While an obvious play on words (think Birth of a Nation), this new book, whose full title is: “Rebirth of a Nation: The Making of Modern America, 1877-1920 (American History)” by Jackson Lears has been called:
“…a fascinating cultural history that locates the origins of Bush-era belligerence in the anxieties and modernizing impulses of the late 19th century,” according to the NYT.
The product description states: “In the half-century between the Civil War and World War I, widespread yearning for a new beginning permeated American public life. Dreams of spiritual, moral, and physical rebirth formed the foundation for the modern United States, inspiring its leaders with imperial ambition.
Theodore Roosevelt’s desire to recapture frontier vigor led him to promote U.S. interests throughout Latin America. Woodrow Wilson’s vision of a reborn international order drew him into a war to end war.
Andrew Carnegie’s embrace of philanthropy coincided with his creation of the world’s first billion-dollar corporation, United States Steel. Presidents and entrepreneurs helped usher the nation into the modern era, but sometimes the consequences of their actions failed to match the grandeur of their hopes.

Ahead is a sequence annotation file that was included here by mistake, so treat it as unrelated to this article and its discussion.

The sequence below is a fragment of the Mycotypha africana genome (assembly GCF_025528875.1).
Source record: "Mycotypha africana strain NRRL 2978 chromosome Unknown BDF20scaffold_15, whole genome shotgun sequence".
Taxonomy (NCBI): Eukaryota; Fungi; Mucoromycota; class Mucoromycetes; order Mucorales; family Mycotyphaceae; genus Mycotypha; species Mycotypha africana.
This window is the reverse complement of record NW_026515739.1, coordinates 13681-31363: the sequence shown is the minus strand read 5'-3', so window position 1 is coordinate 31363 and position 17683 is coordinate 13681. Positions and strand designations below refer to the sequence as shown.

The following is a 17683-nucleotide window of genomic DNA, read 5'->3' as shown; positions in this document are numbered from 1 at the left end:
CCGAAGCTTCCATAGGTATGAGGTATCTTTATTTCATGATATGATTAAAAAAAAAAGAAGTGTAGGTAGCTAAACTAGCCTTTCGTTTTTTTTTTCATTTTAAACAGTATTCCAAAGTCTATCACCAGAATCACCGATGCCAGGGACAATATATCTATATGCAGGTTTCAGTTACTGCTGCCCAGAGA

Award-winning historian Jackson Lears richly chronicles this momentous period when America reunited and began to form the world power of the twentieth century. Lears vividly captures imperialists, Gilded Age mavericks, and vaudeville entertainers, and illuminates the roles played by a variety of seekers, male and female, from populist farmers to avant-garde artists and writers to progressive reformers. Some were motivated by their own visions of Christianity; all were swept up in longings for revitalization.
In these years marked by wrenching social conflict and vigorous political debate, a modern America emerged and came to dominance on a world stage. Illuminating and authoritative, Rebirth of a Nation brilliantly weaves the remarkable story of this crucial epoch into a masterful work of history.”
The NYT also notes that the book: “is a major work by a leading historian at the top of his game — at once engaging and tightly argued. Like the best histories, it is also a book that speaks to our own time.”
Click here for the NYT review.